Skip to main content

Verified by Psychology Today


Demystifying Rape Myths: The Dark Tetrad and Masculine Norms

Exploring the link between personality, masculinity beliefs, and rape myths.

Key points

  • The Dark Tetrad of personality is closely linked to Rape Myth Acceptance (RMA).
  • Psychopathy stands out as a potent predictor of RMA, with masculine norms acting as potential mediators.
  • Masculinity norms, particularly the dominance over women and heterosexual presentation, uniquely predict RMA.
  • Revising harmful masculine norms and understanding dark personality traits could be crucial in combatting RMA.

People often believe things that aren’t true about sexual assault: i.e., that the victim was “asking for it,” and the offender wasn’t responsible for different reasons. Research into Rape Myth Acceptance (RMA) has linked these beliefs to sexually aggressive behavior and attitudes. So, it’s important to understand what causes RMA if you want to promote healthier social values and stop sexual assault. A recent study (2023) by David M. Tokar of Ohio’s Central State University looked at this problem and how conformity to masculine norms and the Dark Tetrad of personality affected RMA in a group of heterosexual men in the United States.

The Dark Tetrad and Acceptance of the Rape Myth

The Dark Tetrad is made up of four psychological traits that are linked to aggressive behavior and a lack of empathy: psychopathy, narcissism, Machiavellianism, and sadism. Tokar’s study found that these traits were strongly linked to believing rape myths. In particular, psychopathy stood out as a unique and positive predictor of RMA. This means that men with more psychopathic features are more likely to believe rape myths.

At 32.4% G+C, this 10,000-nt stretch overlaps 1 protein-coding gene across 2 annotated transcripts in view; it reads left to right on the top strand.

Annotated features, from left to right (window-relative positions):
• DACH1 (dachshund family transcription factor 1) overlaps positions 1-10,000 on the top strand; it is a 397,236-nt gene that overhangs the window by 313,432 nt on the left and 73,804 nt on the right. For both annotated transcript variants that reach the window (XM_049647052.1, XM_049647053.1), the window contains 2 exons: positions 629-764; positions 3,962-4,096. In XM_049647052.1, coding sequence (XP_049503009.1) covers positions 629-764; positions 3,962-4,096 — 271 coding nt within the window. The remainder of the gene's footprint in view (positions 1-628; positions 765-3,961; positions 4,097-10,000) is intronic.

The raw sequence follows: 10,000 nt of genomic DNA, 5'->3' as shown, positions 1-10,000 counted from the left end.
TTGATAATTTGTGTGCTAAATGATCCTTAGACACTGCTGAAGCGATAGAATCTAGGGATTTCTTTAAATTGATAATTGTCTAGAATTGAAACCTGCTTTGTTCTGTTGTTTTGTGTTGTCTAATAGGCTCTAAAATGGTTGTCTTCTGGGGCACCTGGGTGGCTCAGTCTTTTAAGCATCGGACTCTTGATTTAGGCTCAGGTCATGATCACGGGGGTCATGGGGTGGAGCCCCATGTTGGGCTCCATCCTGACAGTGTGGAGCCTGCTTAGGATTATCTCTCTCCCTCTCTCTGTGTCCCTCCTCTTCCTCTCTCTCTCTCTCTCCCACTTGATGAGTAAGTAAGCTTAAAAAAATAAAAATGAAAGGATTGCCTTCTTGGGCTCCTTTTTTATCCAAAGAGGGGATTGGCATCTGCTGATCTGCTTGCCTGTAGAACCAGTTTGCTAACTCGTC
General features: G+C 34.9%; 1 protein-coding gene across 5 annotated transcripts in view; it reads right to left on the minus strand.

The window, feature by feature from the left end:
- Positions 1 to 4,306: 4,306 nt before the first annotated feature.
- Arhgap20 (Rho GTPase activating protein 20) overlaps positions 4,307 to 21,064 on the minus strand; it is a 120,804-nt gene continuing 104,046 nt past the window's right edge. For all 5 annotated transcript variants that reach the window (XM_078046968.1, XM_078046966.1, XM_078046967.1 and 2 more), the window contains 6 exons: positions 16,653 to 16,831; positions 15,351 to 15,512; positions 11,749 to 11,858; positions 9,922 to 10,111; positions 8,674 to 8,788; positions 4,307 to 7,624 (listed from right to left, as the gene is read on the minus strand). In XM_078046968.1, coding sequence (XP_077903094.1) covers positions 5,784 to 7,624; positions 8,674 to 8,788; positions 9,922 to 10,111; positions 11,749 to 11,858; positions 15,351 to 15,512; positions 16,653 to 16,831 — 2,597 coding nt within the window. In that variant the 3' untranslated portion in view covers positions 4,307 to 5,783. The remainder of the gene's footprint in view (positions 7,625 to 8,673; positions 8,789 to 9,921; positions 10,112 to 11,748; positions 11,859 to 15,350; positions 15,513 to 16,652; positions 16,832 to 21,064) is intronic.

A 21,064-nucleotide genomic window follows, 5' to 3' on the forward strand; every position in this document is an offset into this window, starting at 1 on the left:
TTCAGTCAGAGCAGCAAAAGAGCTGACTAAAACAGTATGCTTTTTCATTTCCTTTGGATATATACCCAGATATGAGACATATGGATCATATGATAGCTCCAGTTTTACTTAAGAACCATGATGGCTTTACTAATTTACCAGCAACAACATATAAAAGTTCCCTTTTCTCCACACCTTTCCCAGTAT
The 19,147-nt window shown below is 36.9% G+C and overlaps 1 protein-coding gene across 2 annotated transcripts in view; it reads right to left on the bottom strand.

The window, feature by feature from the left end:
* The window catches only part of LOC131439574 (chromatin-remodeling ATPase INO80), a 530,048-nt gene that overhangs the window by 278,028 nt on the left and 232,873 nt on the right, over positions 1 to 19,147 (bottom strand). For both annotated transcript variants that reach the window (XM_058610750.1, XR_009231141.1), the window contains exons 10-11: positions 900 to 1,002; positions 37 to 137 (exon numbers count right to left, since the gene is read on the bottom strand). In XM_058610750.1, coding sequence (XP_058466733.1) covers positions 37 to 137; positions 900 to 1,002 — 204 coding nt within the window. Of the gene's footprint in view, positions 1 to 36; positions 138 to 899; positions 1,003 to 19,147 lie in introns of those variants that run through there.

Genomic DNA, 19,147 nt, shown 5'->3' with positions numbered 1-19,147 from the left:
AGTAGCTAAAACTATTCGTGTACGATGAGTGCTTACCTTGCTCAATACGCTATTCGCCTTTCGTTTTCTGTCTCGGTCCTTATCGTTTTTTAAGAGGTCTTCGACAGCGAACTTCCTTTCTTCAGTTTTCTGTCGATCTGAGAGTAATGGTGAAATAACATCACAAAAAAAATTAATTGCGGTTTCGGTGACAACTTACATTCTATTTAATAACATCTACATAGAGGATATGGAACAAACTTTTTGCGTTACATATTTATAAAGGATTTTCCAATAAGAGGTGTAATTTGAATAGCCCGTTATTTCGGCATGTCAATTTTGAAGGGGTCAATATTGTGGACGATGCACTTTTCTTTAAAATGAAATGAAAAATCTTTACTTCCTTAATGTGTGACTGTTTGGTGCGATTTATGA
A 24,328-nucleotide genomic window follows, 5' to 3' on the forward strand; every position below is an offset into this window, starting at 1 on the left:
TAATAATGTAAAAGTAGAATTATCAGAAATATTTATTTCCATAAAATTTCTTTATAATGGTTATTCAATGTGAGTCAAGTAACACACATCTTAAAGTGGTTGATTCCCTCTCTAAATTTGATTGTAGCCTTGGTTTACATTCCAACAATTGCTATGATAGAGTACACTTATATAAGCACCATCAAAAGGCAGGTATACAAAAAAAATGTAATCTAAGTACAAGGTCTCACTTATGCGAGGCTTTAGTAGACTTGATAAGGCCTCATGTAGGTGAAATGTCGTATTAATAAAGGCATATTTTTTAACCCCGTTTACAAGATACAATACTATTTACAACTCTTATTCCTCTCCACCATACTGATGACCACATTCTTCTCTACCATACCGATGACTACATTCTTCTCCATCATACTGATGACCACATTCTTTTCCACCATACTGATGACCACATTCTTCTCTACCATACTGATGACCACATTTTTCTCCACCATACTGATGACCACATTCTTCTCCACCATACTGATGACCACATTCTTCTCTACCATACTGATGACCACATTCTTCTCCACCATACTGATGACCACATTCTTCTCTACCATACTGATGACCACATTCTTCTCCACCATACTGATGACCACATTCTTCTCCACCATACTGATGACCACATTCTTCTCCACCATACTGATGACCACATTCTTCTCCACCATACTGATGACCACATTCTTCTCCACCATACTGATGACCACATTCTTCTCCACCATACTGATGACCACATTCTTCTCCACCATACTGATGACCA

The study also found that conformity to the power-over-women norm acted as a mediator between psychopathy and RMA in a way that ranged from partly to fully. This shows that there may not be a direct link between psychopathy and RMA, but that the person’s acceptance of masculine norms that put men in charge of women may play a role.

The Role of Norms for Men

Masculinity norms, which are cultural ideals about how men should act, think, and look, were found to have a strong link to RMA. Conformity to two specific male norms—power over women and presenting oneself as heterosexual—was found to be an important and unique predictor of RMA. This means that rape myths are more likely to be believed by men who strongly follow these norms, like those who want to be in charge of women and look down on gay men.

The study also found that conforming to rules about power over women and violence was linked to psychopathy and sadism, respectively. This backs up the idea that following harmful masculine rules is linked to dark personality traits and attitudes that could lead to aggressive or harmful behavior.

Discussion and What This Means

Tokar’s study gives us important information about how masculine standards, the Dark Tetrad, and RMA all work together. The study shows how complex this problem is by showing that both conformity to certain masculine norms and psychopathy are important factors in RMA.

These results also have important implications for education campaigns to stop sexual violence. They show how important it is to fight against harmful male norms that some men support, like power over women and dislike of gay men. Interventions could try to spread healthier, fairer ideas of what it means to be a man, which could lead to lower rates of RMA.

Also, the results show how important it is to look at psychological traits, especially psychopathy, when trying to understand and stop RMA. Future research should keep looking into how personality, masculinity norms, and views about sexual violence all affect each other. This will help make prevention strategies more nuanced and effective and, possibly, help keep such assaults from happening.


Tokar, D. M. (2023). Conformity to masculine norms, the Dark Tetrad, and men’s rape myth acceptance. Psychology of Men & Masculinities. Advance online publication.

More from Romeo Vitelli Ph.D.
More from Psychology Today
More from Romeo Vitelli Ph.D.
More from Psychology Today